What It Means If You Have Vaginal Bumps

Your health is important.

If we see bumps on our vagina, or in the vaginal area, we are probably assuming almost instantly that it’s some sort of infection. For the sake of our vaginal health, we might begin to panic, but these vagina bumps could be so many things, from a skin irritation to ingrown hairs to a “downstairs” version of acne.

Of course, different causes are going to have different remedies, and some are a lot more serious than others. Before you become too worried, read carefully, and if you have any doubt at all, see your dermatologist or doctor immediately. Better safe than sorry!

RELATED: 9 Things Your Vaginal Secretions Can Tell You About Your Body And Your Health

1. Acne

Acne develops due to a combination of four factors: excess sebum production (usually hormone-related), follicular hyperkeratinization (build up of keratin in the follicles/pores), bacteria on the skin, and inflammatory response in the skin to all of the above.

According to Tsippora Shainhouse, MD, FAAD, a board-certified dermatologist, “Vulvar skin has apocrine sweat glands, but not as many sebaceous glands produce sebum, aka oil, as the scalp, face or chest. Vulvar ‘acne’ usually presents as folliculitis, discrete abscesses, or a more serious condition called hidradenitis suppurativa.”

2. Folliculitis

This refers to inflammation of the hair follicles, aka the pores. Sometimes, skin cells and keratin build up in the follicles, clogging up the opening. This can lead to blackheads in the vulvar area.

5. Warts

Genital warts can appear as flat or raised, smooth or slightly rough bumps. They are always caused by an HPV virus. And while they are obvious on men, they don’t always appear so obvious for women.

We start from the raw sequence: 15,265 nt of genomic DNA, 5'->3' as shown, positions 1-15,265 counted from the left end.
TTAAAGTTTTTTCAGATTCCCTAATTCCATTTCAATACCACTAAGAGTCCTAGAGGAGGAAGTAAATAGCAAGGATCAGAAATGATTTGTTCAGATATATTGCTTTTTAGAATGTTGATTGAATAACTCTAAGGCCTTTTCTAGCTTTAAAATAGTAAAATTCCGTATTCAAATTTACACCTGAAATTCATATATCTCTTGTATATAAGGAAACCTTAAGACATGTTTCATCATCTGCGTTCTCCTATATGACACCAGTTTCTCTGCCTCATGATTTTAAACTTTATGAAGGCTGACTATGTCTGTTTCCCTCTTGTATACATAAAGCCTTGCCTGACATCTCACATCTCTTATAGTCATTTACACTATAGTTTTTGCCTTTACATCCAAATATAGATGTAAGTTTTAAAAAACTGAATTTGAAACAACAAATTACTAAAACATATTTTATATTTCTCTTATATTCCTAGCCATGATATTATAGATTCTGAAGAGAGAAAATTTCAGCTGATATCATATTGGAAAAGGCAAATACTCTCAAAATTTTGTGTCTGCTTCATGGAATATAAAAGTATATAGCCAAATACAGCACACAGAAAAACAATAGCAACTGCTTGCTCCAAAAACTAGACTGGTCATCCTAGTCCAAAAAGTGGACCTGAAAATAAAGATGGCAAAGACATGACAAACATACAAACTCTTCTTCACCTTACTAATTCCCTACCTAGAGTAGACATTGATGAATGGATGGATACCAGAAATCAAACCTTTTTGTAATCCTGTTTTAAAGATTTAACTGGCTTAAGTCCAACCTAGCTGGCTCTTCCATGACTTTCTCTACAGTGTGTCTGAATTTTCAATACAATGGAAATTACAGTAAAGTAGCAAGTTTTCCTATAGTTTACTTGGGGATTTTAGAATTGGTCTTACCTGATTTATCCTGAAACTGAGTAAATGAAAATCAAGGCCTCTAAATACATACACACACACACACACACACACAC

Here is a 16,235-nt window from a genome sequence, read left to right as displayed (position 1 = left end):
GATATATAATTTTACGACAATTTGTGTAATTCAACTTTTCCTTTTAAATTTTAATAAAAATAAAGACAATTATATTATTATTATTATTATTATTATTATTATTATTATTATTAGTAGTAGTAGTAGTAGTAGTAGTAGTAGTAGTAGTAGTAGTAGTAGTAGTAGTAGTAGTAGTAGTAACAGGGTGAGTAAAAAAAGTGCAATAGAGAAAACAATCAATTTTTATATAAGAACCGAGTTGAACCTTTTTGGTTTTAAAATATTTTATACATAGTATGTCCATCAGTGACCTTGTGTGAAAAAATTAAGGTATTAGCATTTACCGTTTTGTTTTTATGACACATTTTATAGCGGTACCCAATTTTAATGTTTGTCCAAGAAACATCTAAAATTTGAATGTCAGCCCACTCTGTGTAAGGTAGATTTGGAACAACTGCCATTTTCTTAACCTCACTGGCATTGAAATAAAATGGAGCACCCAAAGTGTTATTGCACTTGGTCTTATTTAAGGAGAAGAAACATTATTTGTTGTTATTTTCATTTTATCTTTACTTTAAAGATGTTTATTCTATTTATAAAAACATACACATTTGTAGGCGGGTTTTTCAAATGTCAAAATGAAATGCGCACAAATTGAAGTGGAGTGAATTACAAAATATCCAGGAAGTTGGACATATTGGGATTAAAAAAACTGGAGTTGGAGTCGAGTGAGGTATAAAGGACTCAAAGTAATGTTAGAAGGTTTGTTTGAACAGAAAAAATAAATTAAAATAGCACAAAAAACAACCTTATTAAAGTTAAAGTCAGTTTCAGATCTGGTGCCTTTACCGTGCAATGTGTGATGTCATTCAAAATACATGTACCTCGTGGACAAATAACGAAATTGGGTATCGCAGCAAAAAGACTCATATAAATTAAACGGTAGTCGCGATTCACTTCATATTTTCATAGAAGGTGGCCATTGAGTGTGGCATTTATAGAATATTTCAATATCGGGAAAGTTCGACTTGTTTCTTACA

According to Dr. Felice Gersh, OB/GYN, “Genital warts can certainly develop and should be treated by a physician. Any disease of the skin can develop on the vulvar skin, including cancers, psoriasis, eczema, moles, and benign tumors. Anything of concern needs to be evaluated by a physician.”

6. Herpes

We’ve all heard of herpes, but we may not know what to look for when it happens. These present as single or cluster of non-follicular, painful blisters.

“They tend to erupt in the same spot (vulva, buttocks, thigh, lower back) every once in a while, and are extremely contagious through direct contact. Most people can feel the tingle of a new lesion starting. If you take your prescription antiviral medications immediately, you can actually prevent the lesion from developing. For people who get more than six episodes a year, discuss daily suppressive therapy with your dermatologist,” says Dr. Shainhouse.

7. Molluscum Contagiosum

These are flesh-colored, umbilicated, non-follicular bumps present on the vulvar area and can spread by shaving over them.

“They can last six months to two years before resolving, or else they can be removed by your dermatologist. They are very contagious (hence the name) through direct skin-to-skin contact, which is why they are technically an STI (sexually transmitted infection),” Dr. Shainhouse shares.

8. Cysts

“Little cysts can form on the skin, called sebaceous cysts and epidermal inclusion cysts,” says Dr. Gersh. But there’s no need to worry, because these are of no significance other than cosmetic. And they rarely can become infected.

RELATED: What It Means If You Have Lumps Or Bumps Around Your Vagina

Aly Walansky is a NY-based lifestyles writer. Her work appears in dozens of digital and print publications regularly. Visit her on Twitter or email her at alywalansky@gmail.com.

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